Don't you just love pretty little bushels of radishes? And sweet onions? Those are fabulous just thinly sliced and stuck between two pieces of bread with mayo...

Curly, tangly squash blossoms. I should have bought some...

A tostada, enchilada, and rice from one of the vendors. This plate was on display. I love the three tostada plate for five or six bucks. Fresh, crispy corn tortillas with lots of beans, fresh cabbage, pico de Gallo, and lots of cotija cheese. They are so balanced and refreshing. If only everyone would make their salsa without cilantro for me. Is that too much to ask? Okay, I suppose it is. It sure would make my life a lot easier though! I guess I'm pretty lucky if I actually consider dealing with cilantro and the task of avoiding it a major life crisis. I'll stop whining now.

The couple that mans this stall with all the dirt and flower-stuffed boots and tea pots also sells the most beautiful eggs. Little cartons filled with eggs big and small, brown, blue and green, sometimes I even get lucky and find a couple wispy little feathers on one. I always like that. One Saturday the lady told me all about how I would go about setting up some chickens in my back yard and how they really aren't hard to look after, that a big bag of feed is only about ten dollars and would last two months at least. I knew my husband was wrong. If only I had a backyard, there would be chickens.

Now onto a stall that belongs to another one of my sister's friends, Azizi Tookas. He runs the Brandywine Kitchen company and is known for growing some of the best heirloom tomatoes around. You may recall that Brandywine's are some one of the most prevalent heirloom toms. If you're starting to gather that she knows a lot of cool people you're right. She's got ins with some of the most creative folks in town. They make their own baguettes the night before and use the freshest and best ingredients possible. This particular one is locally smoked-salmon and quinoa croquettes with lettuce, tomato, and a wonderfully flavorful roasted red pepper sauce. Really, really good.

I couldn't resist throwing in this shot of my precious little nephew. I wish the market sold some of those!

A Delicious Mistake

Usually when a boo-boo occurs in the kitchen it's just that: a flop, disaster, waste, blunder, the list goes on... But every now and then it turns out to be a surprising and delicious delight!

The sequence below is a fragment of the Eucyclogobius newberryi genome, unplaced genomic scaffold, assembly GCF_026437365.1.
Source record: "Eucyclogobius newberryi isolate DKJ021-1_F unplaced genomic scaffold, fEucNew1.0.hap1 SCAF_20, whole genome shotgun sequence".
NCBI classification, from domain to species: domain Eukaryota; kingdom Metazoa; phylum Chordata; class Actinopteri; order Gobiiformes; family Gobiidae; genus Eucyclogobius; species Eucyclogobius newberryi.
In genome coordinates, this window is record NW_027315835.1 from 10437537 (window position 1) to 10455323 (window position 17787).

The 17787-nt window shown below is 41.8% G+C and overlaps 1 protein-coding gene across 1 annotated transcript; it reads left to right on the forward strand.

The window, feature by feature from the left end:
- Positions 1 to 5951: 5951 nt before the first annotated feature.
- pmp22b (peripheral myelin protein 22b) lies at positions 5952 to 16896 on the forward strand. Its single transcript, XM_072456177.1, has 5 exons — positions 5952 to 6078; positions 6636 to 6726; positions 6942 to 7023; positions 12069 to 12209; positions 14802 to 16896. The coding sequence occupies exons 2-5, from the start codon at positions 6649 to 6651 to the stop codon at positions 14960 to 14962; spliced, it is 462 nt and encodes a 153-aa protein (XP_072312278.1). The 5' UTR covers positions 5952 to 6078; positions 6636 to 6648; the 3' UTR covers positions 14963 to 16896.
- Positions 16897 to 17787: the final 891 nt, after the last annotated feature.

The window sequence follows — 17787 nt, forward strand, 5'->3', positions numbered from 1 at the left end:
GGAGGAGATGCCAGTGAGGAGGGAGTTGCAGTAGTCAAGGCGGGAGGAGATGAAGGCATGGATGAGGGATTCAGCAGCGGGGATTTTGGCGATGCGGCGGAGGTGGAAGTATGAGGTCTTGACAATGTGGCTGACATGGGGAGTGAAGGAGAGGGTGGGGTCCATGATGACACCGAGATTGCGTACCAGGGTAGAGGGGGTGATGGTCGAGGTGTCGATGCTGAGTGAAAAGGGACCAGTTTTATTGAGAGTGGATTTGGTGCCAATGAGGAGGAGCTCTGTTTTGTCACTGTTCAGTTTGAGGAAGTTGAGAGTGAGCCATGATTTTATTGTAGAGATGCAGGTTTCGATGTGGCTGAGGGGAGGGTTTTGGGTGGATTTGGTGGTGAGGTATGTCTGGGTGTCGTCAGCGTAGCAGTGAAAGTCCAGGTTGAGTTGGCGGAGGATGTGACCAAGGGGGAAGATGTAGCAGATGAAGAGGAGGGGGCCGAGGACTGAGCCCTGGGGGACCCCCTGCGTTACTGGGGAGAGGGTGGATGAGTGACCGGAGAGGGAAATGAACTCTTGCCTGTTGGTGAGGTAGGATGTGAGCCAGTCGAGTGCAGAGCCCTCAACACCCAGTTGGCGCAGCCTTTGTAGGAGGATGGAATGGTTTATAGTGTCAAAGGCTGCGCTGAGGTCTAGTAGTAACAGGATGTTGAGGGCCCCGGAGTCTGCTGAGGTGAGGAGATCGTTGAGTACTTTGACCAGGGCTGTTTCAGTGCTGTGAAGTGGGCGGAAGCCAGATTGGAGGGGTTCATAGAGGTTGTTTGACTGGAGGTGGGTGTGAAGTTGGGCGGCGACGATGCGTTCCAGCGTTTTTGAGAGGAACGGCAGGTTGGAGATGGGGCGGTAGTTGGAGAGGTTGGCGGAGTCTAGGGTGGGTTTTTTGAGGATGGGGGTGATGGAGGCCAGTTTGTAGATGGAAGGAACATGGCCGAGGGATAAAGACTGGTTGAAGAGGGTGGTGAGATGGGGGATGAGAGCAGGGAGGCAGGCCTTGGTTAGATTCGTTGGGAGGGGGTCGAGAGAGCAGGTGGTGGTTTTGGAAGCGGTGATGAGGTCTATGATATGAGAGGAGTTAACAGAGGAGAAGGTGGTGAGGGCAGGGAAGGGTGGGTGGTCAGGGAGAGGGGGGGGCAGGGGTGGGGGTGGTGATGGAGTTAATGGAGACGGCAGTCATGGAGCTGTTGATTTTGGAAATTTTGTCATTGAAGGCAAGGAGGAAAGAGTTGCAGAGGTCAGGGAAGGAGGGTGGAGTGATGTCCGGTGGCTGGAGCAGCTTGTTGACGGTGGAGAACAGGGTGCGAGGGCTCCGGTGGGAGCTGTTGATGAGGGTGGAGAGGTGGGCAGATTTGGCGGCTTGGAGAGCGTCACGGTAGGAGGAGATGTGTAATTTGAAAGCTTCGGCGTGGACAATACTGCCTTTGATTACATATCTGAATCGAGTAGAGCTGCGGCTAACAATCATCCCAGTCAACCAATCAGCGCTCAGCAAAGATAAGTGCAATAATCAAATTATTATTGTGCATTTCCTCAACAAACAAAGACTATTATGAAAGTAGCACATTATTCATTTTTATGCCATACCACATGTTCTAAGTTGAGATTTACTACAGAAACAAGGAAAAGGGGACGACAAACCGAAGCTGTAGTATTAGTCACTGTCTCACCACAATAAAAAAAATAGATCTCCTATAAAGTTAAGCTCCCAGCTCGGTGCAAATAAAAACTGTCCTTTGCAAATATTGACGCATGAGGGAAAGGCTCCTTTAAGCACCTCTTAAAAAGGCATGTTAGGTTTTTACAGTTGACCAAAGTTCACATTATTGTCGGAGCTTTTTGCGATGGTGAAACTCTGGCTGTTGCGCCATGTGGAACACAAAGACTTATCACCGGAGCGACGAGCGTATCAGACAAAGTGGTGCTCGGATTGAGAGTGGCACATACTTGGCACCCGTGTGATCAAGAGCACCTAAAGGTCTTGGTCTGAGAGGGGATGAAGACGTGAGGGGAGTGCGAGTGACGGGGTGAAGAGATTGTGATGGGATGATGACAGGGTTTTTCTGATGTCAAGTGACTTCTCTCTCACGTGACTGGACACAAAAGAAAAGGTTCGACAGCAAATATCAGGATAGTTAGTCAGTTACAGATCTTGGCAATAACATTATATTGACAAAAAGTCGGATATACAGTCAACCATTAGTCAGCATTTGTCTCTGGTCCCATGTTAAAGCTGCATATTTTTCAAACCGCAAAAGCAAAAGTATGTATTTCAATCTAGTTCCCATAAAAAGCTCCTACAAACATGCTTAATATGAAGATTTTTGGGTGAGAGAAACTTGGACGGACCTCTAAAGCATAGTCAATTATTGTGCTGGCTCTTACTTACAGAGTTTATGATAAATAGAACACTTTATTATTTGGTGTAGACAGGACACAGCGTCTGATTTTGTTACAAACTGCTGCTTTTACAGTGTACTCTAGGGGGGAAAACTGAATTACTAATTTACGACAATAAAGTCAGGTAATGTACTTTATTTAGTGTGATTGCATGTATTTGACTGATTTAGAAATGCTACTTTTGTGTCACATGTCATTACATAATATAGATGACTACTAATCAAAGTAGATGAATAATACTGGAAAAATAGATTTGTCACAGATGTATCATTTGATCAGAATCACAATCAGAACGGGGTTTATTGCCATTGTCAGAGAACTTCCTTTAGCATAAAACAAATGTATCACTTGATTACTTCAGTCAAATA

This last weekend I was preparing some dessert components for a party (whipping cream in this instance) and had my sister and nephew over. My one-year old and adorable nephew Charlie was having a hay day in my kitchen, he was taking full advantage of the more unfamiliar kitchen that his own and had his chubby little hands in everything. He was taking cans off the shelf and placing them here and there all over the floor, he found my baking collection and all kinds of other goodies. I was also fixing my sister a french press and had a pint of half and half out on the counter for her, deciding to add more creme to the mixer I accidentally picked up the full pint of half and half and dumped it right into my mixer without even thinking! I didn't even realize what I had done until the 'cream' just wasn't setting up after about five minutes on the highest setting and had started splattering all over the place. I was slightly devastated because my trifle really needed more body from the cream and I didn't have time to run to the store to buy more. It ended up being okay and thankfully my sister was here to reassure me and even more thankful that she asked to put some of the frothy concoction in her coffee.

So, if you feel like having something terribly delicious to add into your coffee, tea, or even over fresh sliced peaches or berries just mix up about equal parts regular whipping cream and half and half. It's thick, creamy, frothy, and rich and I love how it pours. When you pour it to your coffee it just feels divinely sinful. I should add that when putting it in your coffee add an equally indulgent spoonful of brown sugar to make a most-wonderful milky and caramelized cup of café!